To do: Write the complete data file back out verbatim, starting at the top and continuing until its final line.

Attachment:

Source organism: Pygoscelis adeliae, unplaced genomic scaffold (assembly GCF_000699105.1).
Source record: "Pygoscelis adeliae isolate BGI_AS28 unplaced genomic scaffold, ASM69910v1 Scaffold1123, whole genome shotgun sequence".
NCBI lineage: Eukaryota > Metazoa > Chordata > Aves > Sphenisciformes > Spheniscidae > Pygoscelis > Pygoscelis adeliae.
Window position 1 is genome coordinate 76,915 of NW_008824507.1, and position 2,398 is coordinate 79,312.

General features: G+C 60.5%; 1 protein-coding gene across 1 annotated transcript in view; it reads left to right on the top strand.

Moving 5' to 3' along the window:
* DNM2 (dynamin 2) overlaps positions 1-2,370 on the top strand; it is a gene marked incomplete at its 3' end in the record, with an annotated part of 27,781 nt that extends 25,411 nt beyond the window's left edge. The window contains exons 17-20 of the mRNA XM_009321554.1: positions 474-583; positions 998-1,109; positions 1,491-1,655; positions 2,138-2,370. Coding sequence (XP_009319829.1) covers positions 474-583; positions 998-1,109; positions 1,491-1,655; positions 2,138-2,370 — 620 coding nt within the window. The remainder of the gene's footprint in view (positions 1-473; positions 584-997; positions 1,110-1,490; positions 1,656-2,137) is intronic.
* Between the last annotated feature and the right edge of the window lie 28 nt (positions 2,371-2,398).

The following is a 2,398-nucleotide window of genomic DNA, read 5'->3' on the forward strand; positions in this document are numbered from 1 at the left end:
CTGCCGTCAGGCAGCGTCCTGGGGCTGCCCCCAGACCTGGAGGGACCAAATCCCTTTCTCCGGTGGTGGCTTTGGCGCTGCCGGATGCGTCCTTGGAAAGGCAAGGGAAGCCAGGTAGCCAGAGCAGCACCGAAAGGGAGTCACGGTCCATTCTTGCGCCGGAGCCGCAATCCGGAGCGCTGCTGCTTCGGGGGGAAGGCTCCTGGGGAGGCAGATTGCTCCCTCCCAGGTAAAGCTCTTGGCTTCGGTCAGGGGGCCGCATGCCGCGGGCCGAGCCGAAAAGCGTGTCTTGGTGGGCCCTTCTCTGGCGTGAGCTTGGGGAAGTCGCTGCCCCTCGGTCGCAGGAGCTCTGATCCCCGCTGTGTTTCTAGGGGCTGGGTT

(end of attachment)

Source organism: Pygoscelis adeliae, unplaced genomic scaffold (assembly GCF_000699105.1).
Source record: "Pygoscelis adeliae isolate BGI_AS28 unplaced genomic scaffold, ASM69910v1 Scaffold1123, whole genome shotgun sequence".
NCBI lineage: Eukaryota > Metazoa > Chordata > Aves > Sphenisciformes > Spheniscidae > Pygoscelis > Pygoscelis adeliae.
Window position 1 is genome coordinate 76,915 of NW_008824507.1, and position 2,398 is coordinate 79,312.

General features: G+C 60.5%; 1 protein-coding gene across 1 annotated transcript in view; it reads left to right on the top strand.

Moving 5' to 3' along the window:
* DNM2 (dynamin 2) overlaps positions 1-2,370 on the top strand; it is a gene marked incomplete at its 3' end in the record, with an annotated part of 27,781 nt that extends 25,411 nt beyond the window's left edge. The window contains exons 17-20 of the mRNA XM_009321554.1: positions 474-583; positions 998-1,109; positions 1,491-1,655; positions 2,138-2,370. Coding sequence (XP_009319829.1) covers positions 474-583; positions 998-1,109; positions 1,491-1,655; positions 2,138-2,370 — 620 coding nt within the window. The remainder of the gene's footprint in view (positions 1-473; positions 584-997; positions 1,110-1,490; positions 1,656-2,137) is intronic.
* Between the last annotated feature and the right edge of the window lie 28 nt (positions 2,371-2,398).

The following is a 2,398-nucleotide window of genomic DNA, read 5'->3' on the forward strand; positions in this document are numbered from 1 at the left end:
CTGCCGTCAGGCAGCGTCCTGGGGCTGCCCCCAGACCTGGAGGGACCAAATCCCTTTCTCCGGTGGTGGCTTTGGCGCTGCCGGATGCGTCCTTGGAAAGGCAAGGGAAGCCAGGTAGCCAGAGCAGCACCGAAAGGGAGTCACGGTCCATTCTTGCGCCGGAGCCGCAATCCGGAGCGCTGCTGCTTCGGGGGGAAGGCTCCTGGGGAGGCAGATTGCTCCCTCCCAGGTAAAGCTCTTGGCTTCGGTCAGGGGGCCGCATGCCGCGGGCCGAGCCGAAAAGCGTGTCTTGGTGGGCCCTTCTCTGGCGTGAGCTTGGGGAAGTCGCTGCCCCTCGGTCGCAGGAGCTCTGATCCCCGCTGTGTTTCTAGGGGCTGGGTT